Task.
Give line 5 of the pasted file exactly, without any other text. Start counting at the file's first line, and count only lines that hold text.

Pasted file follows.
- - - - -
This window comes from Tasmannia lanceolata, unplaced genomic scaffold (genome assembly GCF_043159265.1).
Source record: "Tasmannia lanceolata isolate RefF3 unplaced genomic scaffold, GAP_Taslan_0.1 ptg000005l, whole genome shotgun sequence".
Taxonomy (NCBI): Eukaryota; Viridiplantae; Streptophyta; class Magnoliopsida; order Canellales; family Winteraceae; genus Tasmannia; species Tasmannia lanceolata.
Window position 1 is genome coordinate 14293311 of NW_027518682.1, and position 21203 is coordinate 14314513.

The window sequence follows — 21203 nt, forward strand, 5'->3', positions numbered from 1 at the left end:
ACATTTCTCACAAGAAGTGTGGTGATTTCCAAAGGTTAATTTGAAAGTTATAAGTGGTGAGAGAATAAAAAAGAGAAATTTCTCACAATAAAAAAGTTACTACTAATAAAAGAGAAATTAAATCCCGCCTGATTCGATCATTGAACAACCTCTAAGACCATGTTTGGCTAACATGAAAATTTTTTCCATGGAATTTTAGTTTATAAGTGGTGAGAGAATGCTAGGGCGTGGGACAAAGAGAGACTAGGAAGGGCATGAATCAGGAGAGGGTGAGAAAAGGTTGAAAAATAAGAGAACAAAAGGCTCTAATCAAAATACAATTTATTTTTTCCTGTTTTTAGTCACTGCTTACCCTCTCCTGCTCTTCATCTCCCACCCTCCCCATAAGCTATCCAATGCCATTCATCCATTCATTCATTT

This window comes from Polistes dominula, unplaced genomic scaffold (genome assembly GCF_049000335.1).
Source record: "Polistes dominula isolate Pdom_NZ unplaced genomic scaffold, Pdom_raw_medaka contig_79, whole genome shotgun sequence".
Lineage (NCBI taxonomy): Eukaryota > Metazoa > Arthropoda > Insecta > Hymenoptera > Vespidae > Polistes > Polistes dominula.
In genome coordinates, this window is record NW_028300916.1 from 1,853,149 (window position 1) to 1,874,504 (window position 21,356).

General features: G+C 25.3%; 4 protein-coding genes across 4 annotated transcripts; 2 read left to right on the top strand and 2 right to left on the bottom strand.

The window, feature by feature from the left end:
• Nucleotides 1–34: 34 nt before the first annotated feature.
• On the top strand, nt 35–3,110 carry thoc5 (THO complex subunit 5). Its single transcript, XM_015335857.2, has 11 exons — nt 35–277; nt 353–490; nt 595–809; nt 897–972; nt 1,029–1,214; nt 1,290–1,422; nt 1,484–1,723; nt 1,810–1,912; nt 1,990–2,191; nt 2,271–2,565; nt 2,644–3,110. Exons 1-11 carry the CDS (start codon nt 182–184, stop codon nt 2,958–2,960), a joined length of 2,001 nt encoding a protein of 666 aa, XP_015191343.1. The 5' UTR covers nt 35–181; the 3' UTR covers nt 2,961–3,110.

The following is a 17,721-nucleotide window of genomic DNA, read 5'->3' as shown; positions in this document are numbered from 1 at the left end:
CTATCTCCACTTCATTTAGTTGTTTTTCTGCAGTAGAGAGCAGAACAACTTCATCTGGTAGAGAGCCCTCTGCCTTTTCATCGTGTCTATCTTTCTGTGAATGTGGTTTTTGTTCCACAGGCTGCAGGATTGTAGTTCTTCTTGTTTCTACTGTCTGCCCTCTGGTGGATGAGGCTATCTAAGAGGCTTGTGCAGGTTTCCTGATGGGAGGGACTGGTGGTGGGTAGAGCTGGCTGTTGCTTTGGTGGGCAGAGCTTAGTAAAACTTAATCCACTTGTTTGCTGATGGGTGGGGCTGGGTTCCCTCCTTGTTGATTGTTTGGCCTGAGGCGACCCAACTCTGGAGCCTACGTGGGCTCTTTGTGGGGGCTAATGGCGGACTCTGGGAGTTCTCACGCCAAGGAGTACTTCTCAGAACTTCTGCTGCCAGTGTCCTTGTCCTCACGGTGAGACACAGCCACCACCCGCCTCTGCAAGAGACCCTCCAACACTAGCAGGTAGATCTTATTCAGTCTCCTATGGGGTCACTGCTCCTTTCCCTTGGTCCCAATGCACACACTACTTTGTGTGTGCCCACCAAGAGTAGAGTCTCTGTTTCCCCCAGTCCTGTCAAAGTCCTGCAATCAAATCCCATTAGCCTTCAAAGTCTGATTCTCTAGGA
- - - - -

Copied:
The window sequence follows — 21203 nt, forward strand, 5'->3', positions numbered from 1 at the left end: